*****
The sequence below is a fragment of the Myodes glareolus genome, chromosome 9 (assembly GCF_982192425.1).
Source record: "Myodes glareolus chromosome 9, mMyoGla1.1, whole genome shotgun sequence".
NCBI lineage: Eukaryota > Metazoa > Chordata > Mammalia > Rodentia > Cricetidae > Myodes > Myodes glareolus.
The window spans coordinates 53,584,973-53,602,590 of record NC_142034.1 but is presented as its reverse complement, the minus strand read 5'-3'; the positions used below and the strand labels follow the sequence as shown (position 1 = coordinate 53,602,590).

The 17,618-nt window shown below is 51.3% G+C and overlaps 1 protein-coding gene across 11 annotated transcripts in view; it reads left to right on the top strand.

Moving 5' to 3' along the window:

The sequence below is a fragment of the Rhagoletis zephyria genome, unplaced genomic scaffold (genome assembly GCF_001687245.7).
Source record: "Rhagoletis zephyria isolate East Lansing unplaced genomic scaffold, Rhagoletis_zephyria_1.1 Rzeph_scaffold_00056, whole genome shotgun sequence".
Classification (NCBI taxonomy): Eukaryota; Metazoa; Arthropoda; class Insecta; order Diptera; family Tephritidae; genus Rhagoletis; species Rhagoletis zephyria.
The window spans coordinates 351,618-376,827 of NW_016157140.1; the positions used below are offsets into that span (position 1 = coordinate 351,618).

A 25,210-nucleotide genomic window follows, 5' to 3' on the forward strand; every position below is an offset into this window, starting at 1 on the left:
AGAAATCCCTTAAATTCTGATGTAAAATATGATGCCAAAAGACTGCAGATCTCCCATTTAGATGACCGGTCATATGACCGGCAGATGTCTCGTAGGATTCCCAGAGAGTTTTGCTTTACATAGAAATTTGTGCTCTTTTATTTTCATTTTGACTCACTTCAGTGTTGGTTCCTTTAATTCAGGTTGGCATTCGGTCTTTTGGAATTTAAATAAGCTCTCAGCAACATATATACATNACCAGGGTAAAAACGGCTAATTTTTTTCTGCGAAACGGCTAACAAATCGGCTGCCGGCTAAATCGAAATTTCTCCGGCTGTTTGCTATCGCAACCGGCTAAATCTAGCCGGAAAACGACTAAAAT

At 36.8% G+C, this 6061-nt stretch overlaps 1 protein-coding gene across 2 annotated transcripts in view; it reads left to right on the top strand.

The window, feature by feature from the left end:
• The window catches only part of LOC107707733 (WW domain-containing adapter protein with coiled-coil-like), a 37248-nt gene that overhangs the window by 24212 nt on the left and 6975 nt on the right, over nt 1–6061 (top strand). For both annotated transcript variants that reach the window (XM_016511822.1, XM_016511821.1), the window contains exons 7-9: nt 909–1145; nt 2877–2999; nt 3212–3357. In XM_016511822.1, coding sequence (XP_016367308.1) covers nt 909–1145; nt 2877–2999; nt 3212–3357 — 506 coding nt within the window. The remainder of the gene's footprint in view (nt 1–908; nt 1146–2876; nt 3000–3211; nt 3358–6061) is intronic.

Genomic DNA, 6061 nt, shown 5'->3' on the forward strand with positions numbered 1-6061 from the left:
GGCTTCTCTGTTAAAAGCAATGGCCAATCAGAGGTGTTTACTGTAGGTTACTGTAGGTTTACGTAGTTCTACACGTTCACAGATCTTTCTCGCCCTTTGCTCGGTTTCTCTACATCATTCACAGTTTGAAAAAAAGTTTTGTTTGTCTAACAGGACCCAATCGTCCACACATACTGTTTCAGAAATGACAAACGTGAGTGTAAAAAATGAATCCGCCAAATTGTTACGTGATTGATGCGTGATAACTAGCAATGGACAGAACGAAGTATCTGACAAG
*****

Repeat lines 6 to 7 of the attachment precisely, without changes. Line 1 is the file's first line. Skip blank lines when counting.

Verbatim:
Moving 5' to 3' along the window:

The sequence below is a fragment of the Rhagoletis zephyria genome, unplaced genomic scaffold (genome assembly GCF_001687245.7).